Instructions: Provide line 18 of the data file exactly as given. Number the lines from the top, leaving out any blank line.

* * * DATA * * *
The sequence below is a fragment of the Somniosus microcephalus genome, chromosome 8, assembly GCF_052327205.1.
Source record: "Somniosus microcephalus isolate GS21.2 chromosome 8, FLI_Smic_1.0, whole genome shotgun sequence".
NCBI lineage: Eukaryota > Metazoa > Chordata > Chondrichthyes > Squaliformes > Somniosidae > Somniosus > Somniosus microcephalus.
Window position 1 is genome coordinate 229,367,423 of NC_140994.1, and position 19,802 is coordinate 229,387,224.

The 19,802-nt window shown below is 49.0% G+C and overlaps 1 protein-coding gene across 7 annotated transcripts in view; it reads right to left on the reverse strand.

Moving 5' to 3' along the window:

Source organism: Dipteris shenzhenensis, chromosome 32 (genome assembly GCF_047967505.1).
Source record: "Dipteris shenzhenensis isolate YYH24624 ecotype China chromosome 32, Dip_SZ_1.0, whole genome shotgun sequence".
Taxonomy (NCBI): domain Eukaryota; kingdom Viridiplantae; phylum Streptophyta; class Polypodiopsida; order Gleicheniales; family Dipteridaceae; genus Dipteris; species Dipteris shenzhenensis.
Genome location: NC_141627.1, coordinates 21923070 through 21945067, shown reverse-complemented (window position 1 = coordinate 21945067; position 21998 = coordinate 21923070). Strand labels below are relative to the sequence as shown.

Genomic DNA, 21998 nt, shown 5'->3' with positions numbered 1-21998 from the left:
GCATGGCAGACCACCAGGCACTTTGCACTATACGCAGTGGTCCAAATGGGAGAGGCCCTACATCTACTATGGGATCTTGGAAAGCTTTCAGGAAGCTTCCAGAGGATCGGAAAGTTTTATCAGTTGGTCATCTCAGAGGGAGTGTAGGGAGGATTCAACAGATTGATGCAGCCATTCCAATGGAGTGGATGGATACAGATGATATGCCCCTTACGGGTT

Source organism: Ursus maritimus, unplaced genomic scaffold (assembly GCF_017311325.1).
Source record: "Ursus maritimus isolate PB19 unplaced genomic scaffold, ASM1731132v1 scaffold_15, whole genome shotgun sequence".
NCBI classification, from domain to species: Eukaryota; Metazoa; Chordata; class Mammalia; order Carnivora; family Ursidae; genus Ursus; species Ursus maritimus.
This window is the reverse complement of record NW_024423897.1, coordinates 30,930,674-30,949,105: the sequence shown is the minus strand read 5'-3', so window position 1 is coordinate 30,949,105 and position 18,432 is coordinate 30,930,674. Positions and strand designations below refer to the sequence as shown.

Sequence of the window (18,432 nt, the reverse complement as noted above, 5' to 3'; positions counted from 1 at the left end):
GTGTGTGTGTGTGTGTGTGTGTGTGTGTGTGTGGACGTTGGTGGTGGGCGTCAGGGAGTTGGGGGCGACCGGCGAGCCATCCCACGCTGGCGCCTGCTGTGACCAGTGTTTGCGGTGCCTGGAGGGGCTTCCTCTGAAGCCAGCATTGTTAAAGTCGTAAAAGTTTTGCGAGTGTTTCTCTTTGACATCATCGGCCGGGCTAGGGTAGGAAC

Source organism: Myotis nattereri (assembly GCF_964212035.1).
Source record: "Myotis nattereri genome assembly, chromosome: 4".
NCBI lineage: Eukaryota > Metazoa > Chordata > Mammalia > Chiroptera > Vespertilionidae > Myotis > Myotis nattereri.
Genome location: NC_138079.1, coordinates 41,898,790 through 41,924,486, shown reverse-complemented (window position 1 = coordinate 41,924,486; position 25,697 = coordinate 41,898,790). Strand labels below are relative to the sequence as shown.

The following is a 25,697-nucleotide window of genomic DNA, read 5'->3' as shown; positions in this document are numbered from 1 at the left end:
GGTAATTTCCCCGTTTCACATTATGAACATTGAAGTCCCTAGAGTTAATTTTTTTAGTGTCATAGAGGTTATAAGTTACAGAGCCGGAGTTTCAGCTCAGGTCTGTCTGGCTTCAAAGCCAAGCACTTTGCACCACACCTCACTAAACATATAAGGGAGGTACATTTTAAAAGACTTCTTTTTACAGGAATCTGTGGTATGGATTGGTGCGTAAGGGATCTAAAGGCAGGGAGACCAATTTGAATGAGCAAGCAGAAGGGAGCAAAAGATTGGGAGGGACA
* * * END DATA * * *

GTGTGTGTGTGTGTGTGTGTGTGTGTGTGTGTGGACGTTGGTGGTGGGCGTCAGGGAGTTGGGGGCGACCGGCGAGCCATCCCACGCTGGCGCCTGCTGTGACCAGTGTTTGCGGTGCCTGGAGGGGCTTCCTCTGAAGCCAGCATTGTTAAAGTCGTAAAAGTTTTGCGAGTGTTTCTCTTTGACATCATCGGCCGGGCTAGGGTAGGAAC